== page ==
The movie opens with sleazy advertising man Bob Walker (Paul Judson) and model Gay Andrews (Jeanne Rainer) necking in his Cadillac. Bob then makes what seems to him to be the perfectly reasonable suggestion that they should head for a motel where they’ll be more comfortable. Gay is outraged. She’s not that sort of girl. Bob is annoyed. After all, he did get Gay some modelling jobs and he just expects some gratitude. If she’s going to make a federal case out of it he might as well go home to his wife. The mention of his wife upsets Gay even more. She had no idea she was necking with a married man!
Bob, really annoyed, agrees to drive her home but gets pulled over for speeding. Unfortunately they’re in a rural area, the kind of place in which the local authorities prey on unwary city slickers. Bob gets dragged before a Justice of the Peace and hit with a hundred-dollar fine, he doesn’t have the cash on him, but he says he can get the money that night. While he’s off getting the money Gay will be held in custody.
It looks like poor Gay will be spending the night in custody but then she gets a break A very nice man, a Mr Wayne Jackson (Ronald Long), agrees to pay the fine. He offers to drive her home. He even stops off on the way so she can have a cup of coffee. But Gay doesn’t know that he’s drugged the coffee.
Gay wakes up in Jackson’s apartment, rather confused, with a sore head and (curiously) a sore left arm. Jackson offers her a job, doing public relations. Gay doesn’t know anything about public relations but he tells her it’s easy - all she has to do is go out with a client, have dinner and take in a show, and then show him a good time afterwards. Now the truth begins to dawn on Gay - she’s fallen into the hands of a while slavery racket!
Of course Gay is a good girl and refuses to go along. It is explained to her that if she doesn’t co-operate they’ll give her the Full Treatment - they’ll get her hooked on drugs. So we get the drug racket and white slavery in this movie.
Meanwhile Jackson is having problems with one of his other girls and she may have to be disposed of. That will be a job for Mark (Art Koullias), Jackson’s secretary and henchman.
The acting is pretty bad, but it’s bad in a good way. Ronald Long plays Mr Jackson like a melodrama villain. Jeanne Rainer is very pretty and her performance is so amateurish that it’s deliciously entertaining.
The budget was clearly absolutely rock bottom. The movie looks like it was shot in somebody’s house, which it probably was, with the office of the Justice of the Peace looking like someone’s living room with a picture of George Washington on the wall to make it seem vaguely official.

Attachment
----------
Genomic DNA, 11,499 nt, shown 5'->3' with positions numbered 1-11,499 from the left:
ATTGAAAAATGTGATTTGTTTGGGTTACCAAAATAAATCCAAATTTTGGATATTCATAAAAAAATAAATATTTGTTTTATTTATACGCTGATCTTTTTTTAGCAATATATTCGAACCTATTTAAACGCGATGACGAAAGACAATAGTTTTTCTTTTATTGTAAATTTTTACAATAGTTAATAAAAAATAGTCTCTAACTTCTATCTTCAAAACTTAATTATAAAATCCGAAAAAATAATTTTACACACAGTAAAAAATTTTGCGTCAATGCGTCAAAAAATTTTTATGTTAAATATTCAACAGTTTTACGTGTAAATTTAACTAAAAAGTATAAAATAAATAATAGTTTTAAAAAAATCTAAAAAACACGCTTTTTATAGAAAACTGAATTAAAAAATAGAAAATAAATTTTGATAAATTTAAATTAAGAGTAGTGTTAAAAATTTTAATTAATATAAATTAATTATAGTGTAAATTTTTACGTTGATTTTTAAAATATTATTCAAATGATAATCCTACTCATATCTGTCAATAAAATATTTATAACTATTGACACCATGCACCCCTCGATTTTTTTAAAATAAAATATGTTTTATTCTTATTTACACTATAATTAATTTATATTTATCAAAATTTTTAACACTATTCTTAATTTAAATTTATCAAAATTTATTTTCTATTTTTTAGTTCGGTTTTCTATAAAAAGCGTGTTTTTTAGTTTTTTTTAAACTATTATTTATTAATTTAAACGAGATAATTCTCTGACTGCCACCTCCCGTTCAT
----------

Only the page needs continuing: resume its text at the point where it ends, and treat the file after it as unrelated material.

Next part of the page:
Producer-director-writer William Martin had a very brief career and it’s easy to see why. He knows nothing of the mysteries of pacing or creating dramatic tension. He just gets his cast together and starts filming.
This is really more of an exploitation movie than a crime movie or a film noir. It has the same wonderful vibe as 50s exploitation classics such as Girl Gang, The Violent Years or Ed Wood’s Jail Bait. You just can’t stop watching because you have no idea what they’ll come up with next.
While the subject matter is sensational it’s treated in a rather coy manner. There’s no nudity, no bad language and practically no violence, apart from one scene which, like everything else in the movie, is handled oddly. It relies on the idea of the terrible things that are going to happen to Gay but we never see any of them.
The climax does give us some action and a chase scene, oddly staged of course.
Something Weird’s Weird Noir boxed set (which is rather cool and great value-for-money) also includes such gems as the psychiatry noir Fear No More, the odd women’s noir/psycho thriller Stark Fear and the truly bizarre carny noir Girl on the Run.
Something Weird’s Mike Vraney had an amazing knack for finding good prints (or even the negatives) of incredibly obscure movies. The Naked Road actually looks pretty good. Given the ultra low budget, it probably didn’t look much better when it was originally released. It’s not like William Martin was the kind of guy to spend time getting the lighting just right when shooting a scene. He was happy if the camera was in focus.
Judged by any kind of conventional standards The Naked Road is a terrible movie but it’s fascinating in the way that only 1950s low-budget American movies can be when they’re trying desperately to be shocking and sensationalistic. For all its faults I must confess I enjoyed it. Recommended, if you have a taste for amusingly bad Z-grade movies.